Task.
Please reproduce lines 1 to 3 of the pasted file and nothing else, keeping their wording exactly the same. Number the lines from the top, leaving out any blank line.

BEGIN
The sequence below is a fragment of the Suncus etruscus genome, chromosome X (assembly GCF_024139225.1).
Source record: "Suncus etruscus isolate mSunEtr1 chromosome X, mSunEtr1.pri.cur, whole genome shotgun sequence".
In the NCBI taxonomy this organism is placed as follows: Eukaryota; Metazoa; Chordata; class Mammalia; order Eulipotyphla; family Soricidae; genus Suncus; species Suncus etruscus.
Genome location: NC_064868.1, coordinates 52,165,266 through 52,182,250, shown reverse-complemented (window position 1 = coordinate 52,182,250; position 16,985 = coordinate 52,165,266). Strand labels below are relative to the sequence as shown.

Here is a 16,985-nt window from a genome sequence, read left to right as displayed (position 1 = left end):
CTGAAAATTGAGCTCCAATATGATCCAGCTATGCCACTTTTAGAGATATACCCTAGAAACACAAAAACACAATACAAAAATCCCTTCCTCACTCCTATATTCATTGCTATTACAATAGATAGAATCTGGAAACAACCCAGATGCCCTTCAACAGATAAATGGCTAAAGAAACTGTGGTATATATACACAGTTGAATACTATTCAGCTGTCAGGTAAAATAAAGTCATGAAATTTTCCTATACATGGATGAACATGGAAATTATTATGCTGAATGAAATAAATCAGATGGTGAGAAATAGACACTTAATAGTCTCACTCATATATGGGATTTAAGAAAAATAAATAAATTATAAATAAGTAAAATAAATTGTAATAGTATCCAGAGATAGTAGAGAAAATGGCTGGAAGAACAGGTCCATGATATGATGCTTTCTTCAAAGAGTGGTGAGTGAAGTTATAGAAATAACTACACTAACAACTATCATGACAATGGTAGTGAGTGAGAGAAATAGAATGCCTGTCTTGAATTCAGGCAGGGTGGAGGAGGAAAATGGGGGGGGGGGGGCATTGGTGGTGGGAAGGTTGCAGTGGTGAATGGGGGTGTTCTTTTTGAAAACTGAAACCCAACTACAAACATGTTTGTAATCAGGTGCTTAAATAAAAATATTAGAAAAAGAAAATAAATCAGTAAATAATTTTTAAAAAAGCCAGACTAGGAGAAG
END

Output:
The sequence below is a fragment of the Suncus etruscus genome, chromosome X (assembly GCF_024139225.1).
Source record: "Suncus etruscus isolate mSunEtr1 chromosome X, mSunEtr1.pri.cur, whole genome shotgun sequence".
In the NCBI taxonomy this organism is placed as follows: Eukaryota; Metazoa; Chordata; class Mammalia; order Eulipotyphla; family Soricidae; genus Suncus; species Suncus etruscus.